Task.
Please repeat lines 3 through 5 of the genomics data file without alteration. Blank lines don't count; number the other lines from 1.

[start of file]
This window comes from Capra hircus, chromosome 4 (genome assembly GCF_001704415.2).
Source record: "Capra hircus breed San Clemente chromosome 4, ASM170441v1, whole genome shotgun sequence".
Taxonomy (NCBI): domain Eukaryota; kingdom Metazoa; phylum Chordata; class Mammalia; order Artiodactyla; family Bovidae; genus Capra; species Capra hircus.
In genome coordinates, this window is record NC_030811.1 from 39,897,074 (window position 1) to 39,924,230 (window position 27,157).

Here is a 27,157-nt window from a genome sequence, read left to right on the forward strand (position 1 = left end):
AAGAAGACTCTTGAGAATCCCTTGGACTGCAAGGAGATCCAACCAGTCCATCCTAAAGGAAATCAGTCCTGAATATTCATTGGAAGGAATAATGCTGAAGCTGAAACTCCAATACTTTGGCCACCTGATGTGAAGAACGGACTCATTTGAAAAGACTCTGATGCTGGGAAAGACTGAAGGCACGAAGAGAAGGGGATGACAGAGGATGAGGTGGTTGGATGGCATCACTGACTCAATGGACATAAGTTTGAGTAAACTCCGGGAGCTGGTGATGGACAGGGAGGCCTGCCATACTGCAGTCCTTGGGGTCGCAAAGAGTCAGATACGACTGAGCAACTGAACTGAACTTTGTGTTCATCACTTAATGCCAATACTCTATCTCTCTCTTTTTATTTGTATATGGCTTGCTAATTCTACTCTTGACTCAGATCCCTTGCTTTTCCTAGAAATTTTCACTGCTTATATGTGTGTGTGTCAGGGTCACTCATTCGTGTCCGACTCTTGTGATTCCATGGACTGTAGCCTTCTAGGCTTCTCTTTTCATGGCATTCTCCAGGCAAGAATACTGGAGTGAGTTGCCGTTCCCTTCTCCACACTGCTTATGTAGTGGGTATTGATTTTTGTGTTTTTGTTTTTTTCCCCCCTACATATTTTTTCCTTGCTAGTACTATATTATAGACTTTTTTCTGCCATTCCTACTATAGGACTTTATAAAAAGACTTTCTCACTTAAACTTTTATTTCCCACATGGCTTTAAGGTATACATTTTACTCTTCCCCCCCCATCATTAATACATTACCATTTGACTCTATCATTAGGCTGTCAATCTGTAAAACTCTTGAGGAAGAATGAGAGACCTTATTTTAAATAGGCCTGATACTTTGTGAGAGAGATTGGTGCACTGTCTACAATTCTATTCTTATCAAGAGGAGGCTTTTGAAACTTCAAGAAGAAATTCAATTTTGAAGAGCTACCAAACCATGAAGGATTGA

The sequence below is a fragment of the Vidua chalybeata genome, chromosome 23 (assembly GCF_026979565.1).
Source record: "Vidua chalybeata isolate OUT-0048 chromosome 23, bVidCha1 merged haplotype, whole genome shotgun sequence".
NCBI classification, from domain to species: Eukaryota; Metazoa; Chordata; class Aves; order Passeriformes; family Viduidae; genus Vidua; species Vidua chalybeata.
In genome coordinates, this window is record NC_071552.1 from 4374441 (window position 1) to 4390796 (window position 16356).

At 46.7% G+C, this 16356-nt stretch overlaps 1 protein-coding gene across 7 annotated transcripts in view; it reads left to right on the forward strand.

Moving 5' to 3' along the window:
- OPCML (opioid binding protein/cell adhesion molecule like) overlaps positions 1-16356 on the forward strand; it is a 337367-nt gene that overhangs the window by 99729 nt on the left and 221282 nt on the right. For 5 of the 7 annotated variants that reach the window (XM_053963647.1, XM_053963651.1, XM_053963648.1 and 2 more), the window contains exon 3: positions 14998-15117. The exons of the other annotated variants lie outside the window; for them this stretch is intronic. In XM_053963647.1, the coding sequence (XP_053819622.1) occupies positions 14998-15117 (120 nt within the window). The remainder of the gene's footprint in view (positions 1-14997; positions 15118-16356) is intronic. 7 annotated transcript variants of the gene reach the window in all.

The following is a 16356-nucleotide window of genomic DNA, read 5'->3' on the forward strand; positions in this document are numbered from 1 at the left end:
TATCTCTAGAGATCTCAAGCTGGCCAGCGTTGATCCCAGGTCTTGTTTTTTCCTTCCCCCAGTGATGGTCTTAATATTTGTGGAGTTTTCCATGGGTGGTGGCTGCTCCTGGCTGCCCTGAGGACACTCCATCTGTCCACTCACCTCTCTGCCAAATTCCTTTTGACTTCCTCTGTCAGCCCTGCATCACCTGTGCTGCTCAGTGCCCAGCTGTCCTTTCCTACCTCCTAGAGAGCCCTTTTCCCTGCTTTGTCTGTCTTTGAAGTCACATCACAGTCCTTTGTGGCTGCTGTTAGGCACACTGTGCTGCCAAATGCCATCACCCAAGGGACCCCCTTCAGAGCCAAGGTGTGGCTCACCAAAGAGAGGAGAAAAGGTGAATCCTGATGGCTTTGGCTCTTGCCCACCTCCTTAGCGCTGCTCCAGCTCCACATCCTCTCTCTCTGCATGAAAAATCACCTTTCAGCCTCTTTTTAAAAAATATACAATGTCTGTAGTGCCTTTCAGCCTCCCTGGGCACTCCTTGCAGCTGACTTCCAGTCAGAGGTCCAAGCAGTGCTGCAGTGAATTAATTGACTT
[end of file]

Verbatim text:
Taxonomy (NCBI): domain Eukaryota; kingdom Metazoa; phylum Chordata; class Mammalia; order Artiodactyla; family Bovidae; genus Capra; species Capra hircus.
In genome coordinates, this window is record NC_030811.1 from 39,897,074 (window position 1) to 39,924,230 (window position 27,157).

Here is a 27,157-nt window from a genome sequence, read left to right on the forward strand (position 1 = left end):